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How should exercises differ when training for weight loss versus muscle gain?

The information you have and the decisions you make, have a significant impact on your efficiency. The information many people have is that you should do aerobic training (cardio) for weight loss and lift weights for muscle gain. However, this information is probably not the best to get you to your goals the most quickly.


First, as a personal trainer, typically when people are looking to lose weight, what they really want is to lose fat, and of course the weight that comes with that loss of fat or visa versa. I will continue this with the thought of fat loss as opposed to general weight loss, although they are often closely related.


Cardiovascular exercise, also called cardio for short, can really be anything that increases your heart rate above resting levels. Doing 30-60 minutes of cardio per day can be a great way to stay healthy and burn calories. The down fall is your body does not continue to burn an excess mount of calories as a consequence of this type of exercise.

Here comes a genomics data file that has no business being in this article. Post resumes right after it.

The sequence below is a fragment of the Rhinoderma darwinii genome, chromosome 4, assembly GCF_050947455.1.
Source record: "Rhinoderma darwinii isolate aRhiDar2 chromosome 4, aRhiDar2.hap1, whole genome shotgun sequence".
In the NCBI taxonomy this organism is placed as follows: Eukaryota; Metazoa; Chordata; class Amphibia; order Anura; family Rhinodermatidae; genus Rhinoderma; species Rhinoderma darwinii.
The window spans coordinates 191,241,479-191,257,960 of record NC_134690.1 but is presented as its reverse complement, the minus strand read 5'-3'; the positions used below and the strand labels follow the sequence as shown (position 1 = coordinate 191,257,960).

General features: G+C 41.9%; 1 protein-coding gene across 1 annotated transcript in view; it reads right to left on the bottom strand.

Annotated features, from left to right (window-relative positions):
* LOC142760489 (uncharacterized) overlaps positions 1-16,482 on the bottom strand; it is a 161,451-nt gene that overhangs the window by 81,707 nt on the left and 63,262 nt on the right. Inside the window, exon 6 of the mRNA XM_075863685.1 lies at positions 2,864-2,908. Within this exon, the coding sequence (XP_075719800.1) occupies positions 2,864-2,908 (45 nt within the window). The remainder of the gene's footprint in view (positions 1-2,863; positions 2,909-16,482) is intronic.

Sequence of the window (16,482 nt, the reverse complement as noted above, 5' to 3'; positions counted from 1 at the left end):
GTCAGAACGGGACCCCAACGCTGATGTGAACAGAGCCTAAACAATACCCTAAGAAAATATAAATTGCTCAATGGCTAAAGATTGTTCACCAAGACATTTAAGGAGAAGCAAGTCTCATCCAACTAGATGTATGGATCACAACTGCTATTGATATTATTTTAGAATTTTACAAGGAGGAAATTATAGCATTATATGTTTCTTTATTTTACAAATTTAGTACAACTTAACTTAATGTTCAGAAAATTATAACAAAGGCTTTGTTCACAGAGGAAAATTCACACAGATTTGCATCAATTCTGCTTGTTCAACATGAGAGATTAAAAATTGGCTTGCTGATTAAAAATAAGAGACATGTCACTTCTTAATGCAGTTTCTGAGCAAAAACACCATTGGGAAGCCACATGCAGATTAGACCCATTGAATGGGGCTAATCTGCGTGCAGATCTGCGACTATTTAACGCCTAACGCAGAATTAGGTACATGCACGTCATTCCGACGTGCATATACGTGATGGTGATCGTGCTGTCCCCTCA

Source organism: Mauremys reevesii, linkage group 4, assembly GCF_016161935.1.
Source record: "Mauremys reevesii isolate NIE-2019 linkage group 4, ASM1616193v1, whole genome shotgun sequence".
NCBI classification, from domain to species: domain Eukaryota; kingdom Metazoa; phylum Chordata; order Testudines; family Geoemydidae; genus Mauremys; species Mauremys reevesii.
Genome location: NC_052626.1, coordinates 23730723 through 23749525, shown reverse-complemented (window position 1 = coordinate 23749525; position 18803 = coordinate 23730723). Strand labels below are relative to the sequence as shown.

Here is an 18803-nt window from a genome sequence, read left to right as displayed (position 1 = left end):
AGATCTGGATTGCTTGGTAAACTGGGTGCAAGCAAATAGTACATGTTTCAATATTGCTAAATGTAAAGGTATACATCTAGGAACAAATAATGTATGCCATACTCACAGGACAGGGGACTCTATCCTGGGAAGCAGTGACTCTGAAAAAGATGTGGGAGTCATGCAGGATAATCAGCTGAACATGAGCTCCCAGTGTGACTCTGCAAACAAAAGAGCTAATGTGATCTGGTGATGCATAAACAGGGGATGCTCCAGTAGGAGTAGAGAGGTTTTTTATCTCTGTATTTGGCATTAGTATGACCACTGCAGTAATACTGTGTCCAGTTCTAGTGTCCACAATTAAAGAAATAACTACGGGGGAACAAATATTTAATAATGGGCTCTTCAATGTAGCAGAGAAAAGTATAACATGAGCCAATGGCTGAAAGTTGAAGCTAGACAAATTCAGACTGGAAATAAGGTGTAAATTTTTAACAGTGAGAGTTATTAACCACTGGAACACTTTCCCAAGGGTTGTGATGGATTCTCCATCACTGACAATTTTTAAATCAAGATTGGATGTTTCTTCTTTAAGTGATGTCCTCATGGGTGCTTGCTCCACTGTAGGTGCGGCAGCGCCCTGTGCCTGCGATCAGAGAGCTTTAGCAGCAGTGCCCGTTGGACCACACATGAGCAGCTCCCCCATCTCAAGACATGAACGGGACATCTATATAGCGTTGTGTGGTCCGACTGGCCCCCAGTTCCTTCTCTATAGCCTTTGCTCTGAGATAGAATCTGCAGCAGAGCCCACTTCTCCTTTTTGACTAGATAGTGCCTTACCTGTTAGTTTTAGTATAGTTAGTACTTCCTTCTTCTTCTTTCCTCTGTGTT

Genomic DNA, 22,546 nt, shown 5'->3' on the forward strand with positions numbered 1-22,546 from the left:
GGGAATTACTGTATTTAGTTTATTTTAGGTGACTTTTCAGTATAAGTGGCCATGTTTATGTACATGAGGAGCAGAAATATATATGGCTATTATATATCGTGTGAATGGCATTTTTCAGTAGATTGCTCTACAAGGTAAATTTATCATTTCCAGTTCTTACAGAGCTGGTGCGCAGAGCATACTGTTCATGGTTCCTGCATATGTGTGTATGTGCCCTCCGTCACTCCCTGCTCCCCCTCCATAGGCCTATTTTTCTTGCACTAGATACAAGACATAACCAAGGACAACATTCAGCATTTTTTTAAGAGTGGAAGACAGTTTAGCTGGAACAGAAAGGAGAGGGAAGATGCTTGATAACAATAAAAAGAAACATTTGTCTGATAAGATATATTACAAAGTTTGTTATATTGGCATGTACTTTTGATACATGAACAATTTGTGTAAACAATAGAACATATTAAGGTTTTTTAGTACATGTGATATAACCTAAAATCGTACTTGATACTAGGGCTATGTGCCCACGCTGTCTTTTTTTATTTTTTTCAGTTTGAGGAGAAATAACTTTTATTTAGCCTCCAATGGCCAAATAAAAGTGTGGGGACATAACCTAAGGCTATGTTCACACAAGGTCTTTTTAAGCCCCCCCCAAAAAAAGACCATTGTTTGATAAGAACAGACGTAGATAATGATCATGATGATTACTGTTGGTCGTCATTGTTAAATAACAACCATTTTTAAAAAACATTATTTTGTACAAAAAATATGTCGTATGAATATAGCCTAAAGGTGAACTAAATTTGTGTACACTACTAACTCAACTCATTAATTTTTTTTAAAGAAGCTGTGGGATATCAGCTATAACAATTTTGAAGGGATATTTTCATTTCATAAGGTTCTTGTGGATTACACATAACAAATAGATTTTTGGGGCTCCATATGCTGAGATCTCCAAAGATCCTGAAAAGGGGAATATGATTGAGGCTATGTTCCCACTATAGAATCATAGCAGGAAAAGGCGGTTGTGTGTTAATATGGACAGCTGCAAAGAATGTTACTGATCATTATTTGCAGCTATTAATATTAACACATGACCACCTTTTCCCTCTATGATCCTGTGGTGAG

So how can we burn extra calories while not working out?


This is where resistance training or weight lifting can come in handy. When heavy loads are moved, the muscles tend to become sore. This is from slightly damaging the muscles. When damage occurs in the body, the body automatically finds a way to try and repair. The body will use protein to help fix the damaged muscles. This requires a lot of extra work that you don’t even realize is going on.


Where there is extra work, there are extra calories being burned.  Assuming you’re not overeating, and you are getting adequate protein on a day to day basis, a combination of cardio and weightlifting training is the best way to get great results for losing or maintaining weight, while also shedding fat and maintaining lean muscle mass.


How about for people who only want to build muscle, and don’t care about losing any fat?


Resistance training should be the main focus of your program, especially if you have. Difficult time gaining weight or muscle. Cardio training is still an important aspect for health. Keep in mind that being lean does not mean you are always healthy and being overweight does not always mean you are unhealthy.


Performing some form of cardio exercise on a regular basis is still a good idea. I recommend at least 20 minutes 3 times a week. Or to be most efficient, incorporate large muscle, compound movements such as deadlift, squat, bench press, seated rows, and others that can keep your heart rate slightly elevated throughout the workout.


~GT the PT

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